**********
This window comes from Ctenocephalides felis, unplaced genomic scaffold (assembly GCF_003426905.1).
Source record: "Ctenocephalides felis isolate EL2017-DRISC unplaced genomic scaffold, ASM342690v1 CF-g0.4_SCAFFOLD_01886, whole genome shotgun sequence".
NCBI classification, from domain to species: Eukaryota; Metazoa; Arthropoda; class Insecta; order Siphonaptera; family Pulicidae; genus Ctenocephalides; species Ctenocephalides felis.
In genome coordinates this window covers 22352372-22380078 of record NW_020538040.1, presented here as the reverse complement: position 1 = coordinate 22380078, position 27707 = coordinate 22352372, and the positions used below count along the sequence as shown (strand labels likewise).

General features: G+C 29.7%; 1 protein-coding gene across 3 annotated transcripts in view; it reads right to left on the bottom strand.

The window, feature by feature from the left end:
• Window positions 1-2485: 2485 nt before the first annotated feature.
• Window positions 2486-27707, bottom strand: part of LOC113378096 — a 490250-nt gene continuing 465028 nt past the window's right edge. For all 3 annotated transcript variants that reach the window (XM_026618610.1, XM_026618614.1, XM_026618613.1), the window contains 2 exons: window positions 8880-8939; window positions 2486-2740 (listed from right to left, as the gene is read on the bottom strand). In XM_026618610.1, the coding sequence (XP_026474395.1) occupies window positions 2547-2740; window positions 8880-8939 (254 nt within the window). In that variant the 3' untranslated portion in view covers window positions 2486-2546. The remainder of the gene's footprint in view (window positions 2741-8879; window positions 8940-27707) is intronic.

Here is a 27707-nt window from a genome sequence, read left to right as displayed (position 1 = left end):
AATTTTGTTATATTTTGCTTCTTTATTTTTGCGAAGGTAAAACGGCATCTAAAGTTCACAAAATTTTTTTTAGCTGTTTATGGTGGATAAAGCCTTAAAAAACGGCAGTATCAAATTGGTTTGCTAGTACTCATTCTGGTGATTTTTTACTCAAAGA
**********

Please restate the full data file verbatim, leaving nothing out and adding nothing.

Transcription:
This window comes from Ctenocephalides felis, unplaced genomic scaffold (assembly GCF_003426905.1).
Source record: "Ctenocephalides felis isolate EL2017-DRISC unplaced genomic scaffold, ASM342690v1 CF-g0.4_SCAFFOLD_01886, whole genome shotgun sequence".
NCBI classification, from domain to species: Eukaryota; Metazoa; Arthropoda; class Insecta; order Siphonaptera; family Pulicidae; genus Ctenocephalides; species Ctenocephalides felis.
In genome coordinates this window covers 22352372-22380078 of record NW_020538040.1, presented here as the reverse complement: position 1 = coordinate 22380078, position 27707 = coordinate 22352372, and the positions used below count along the sequence as shown (strand labels likewise).

General features: G+C 29.7%; 1 protein-coding gene across 3 annotated transcripts in view; it reads right to left on the bottom strand.

The window, feature by feature from the left end:
• Window positions 1-2485: 2485 nt before the first annotated feature.
• Window positions 2486-27707, bottom strand: part of LOC113378096 — a 490250-nt gene continuing 465028 nt past the window's right edge. For all 3 annotated transcript variants that reach the window (XM_026618610.1, XM_026618614.1, XM_026618613.1), the window contains 2 exons: window positions 8880-8939; window positions 2486-2740 (listed from right to left, as the gene is read on the bottom strand). In XM_026618610.1, the coding sequence (XP_026474395.1) occupies window positions 2547-2740; window positions 8880-8939 (254 nt within the window). In that variant the 3' untranslated portion in view covers window positions 2486-2546. The remainder of the gene's footprint in view (window positions 2741-8879; window positions 8940-27707) is intronic.

Here is a 27707-nt window from a genome sequence, read left to right as displayed (position 1 = left end):
AATTTTGTTATATTTTGCTTCTTTATTTTTGCGAAGGTAAAACGGCATCTAAAGTTCACAAAATTTTTTTTAGCTGTTTATGGTGGATAAAGCCTTAAAAAACGGCAGTATCAAATTGGTTTGCTAGTACTCATTCTGGTGATTTTTTACTCAAAGA